Ed Orgeron knows as well as anyone that he has no time to waste.
Orgeron, who was announced as LSU’s 33rd head coach Saturday, has to act quickly. It’s recruiting season, and the initial contact period begins Sunday. The Tigers’ former recruiting coordinator was set to be on the phone Saturday night with recruits he hasn’t already spoken to, and he planned to hold a meeting with his staff Sunday morning before hitting the recruiting trail.
The first contact period, a two-week time frame, allows Orgeron and his staff to make in-home visits to current commitments and other top targets, especially those high school prospects who plan to enroll early at a university.
The removal of his interim tag couldn’t come at a better time. Though LSU lost only two of the 20 commitments to its 2017 class since Les Miles was fired, Orgeron's promotion is significant at this stage in the recruiting process.
Many of those commitments, including St. Stanislaus (Mississippi) quarterback Myles Brennan, voiced their support of Orgeron on social media when the news of his hiring broke Saturday.
“As you saw, we lost minimal commitments,” Orgeron said. “Those guys, in their talks with us, wanted me to be the head football coach. They said, ‘Coach, if you’re the head football coach, we’re coming.’ Now, I’m here. We have to go out and get them. Obviously, we know things change, but we have to go out and compete. Now, the real war’s starting in recruiting, but we’re ready to do it.”
And the Cajun from Larose will wage his recruiting war in Louisiana first. Orgeron’s ability to recruit the Tigers’ home state is a part of what made him such attractive candidate to athletic director Joe Alleva.
Of LSU’s 18 commitment for the 2017 class, which ranks fifth nationally according to 247Sports, six are from Louisiana. Notre Dame’s four-star defensive tackle Tyler Shelvin, 247Sports’ highest rated player from Louisiana, highlights the in-state commitments.
Several of LSU’s top targets attend high school in Louisiana, such as Amite five-star wide receiver Devonta Smith and Southern Lab’s four-star outside linebacker Christopher Allen. Others, like IMG Academy (Florida) linebacker Dylan Moses, are originally from the state.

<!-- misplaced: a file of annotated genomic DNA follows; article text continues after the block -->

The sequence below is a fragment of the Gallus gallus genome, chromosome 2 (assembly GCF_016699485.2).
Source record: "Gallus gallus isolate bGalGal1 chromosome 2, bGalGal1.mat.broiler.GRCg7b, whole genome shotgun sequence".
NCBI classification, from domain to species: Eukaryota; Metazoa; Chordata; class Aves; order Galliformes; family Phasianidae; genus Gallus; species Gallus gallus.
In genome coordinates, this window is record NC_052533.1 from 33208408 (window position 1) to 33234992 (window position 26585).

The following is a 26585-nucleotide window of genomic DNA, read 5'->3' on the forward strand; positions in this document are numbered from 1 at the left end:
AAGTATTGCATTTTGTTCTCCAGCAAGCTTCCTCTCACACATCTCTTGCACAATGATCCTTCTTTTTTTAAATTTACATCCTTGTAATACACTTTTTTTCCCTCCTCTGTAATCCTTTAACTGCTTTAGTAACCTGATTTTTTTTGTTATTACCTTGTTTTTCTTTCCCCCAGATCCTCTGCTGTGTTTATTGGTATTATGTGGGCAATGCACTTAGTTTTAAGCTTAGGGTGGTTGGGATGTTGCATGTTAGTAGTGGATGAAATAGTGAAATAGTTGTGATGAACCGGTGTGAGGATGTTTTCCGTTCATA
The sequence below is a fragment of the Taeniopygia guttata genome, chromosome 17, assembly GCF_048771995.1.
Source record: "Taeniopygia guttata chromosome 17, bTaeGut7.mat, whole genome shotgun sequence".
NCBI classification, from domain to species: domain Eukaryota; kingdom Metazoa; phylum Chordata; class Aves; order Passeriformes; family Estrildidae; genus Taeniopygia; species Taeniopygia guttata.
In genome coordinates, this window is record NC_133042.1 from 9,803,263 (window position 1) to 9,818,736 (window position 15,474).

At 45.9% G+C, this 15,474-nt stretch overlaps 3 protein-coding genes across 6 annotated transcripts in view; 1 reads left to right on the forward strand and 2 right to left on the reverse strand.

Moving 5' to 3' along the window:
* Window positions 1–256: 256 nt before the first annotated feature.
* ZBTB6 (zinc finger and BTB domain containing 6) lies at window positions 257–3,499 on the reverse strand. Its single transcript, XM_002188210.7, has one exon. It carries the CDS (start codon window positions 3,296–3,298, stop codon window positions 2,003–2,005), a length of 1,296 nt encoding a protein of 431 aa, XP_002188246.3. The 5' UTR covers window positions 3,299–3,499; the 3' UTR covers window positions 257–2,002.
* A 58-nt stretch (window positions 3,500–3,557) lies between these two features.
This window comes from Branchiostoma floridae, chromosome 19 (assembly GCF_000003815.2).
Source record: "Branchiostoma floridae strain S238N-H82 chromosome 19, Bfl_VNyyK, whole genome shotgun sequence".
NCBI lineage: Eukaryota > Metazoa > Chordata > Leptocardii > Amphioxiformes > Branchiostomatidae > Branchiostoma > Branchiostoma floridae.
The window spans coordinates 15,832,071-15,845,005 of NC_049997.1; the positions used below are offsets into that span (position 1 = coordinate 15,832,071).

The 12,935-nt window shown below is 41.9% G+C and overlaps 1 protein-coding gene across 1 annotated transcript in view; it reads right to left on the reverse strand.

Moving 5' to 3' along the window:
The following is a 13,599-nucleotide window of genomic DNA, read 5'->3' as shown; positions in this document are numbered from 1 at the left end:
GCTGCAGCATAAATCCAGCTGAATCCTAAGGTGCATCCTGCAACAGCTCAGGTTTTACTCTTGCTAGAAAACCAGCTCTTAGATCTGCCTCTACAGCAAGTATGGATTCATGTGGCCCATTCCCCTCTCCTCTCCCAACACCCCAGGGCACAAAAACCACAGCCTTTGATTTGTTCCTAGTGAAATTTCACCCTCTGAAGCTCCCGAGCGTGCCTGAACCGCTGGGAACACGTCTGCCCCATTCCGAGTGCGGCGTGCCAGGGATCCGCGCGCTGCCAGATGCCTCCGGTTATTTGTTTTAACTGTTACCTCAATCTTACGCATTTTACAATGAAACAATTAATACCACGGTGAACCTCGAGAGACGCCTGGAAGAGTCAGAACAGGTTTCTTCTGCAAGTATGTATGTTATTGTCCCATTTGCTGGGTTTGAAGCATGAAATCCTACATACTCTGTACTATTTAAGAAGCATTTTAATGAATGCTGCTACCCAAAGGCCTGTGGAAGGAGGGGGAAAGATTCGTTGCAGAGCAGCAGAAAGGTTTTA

Moses, who plans to enroll early, was committed to LSU for two years before he decommitted in August 2015. LSU remained the favorite to land him until the 6-foot-2, 235-pound linebacker gave a verbal pledge to Alabama a week after LSU fired Les Miles.
“There's no question in my mind he's going to be able to recruit the state of Louisiana,” Alleva said of Orgeron. “He's one of the finest recruiters in the country.”
After Louisiana, Orgeron want to focus his recruiting efforts along the I-10 corridor to find “potential first-round draft picks.” He’ll go to the northeast or California, too, if a player catches his eye. How a prospect is rated by recruiting outlets does not matter to him.
“One star, two star, three star, four star, five star, any star, I don't care,” Orgeron said. “We going to get them.”
Players like Moses and Allen are key because they play positions where LSU lacks depth. The Tigers have just one linebacker committed to the 2017 class — Livonia four-star athlete Patrick Queen — and are losing two starting linebackers to graduation.
Other prospects, like Shelvin and Episcopal (Texas) five-star defensive tackle Marvin Wilson, have elite size necessary to match up with teams in the SEC, specifically Alabama. 247Sports reported Saturday that Orgeron will make his first in-home visit to Wilson, who is uncommitted.
“You have to get great defensive line like (Alabama has),” Orgeron said. “You have to get great offensive line like they have, skill players. A lot of our players are as good as those players. I understand that. But we have to get better in some areas. We have to get better in our program in some areas to be able to beat them.”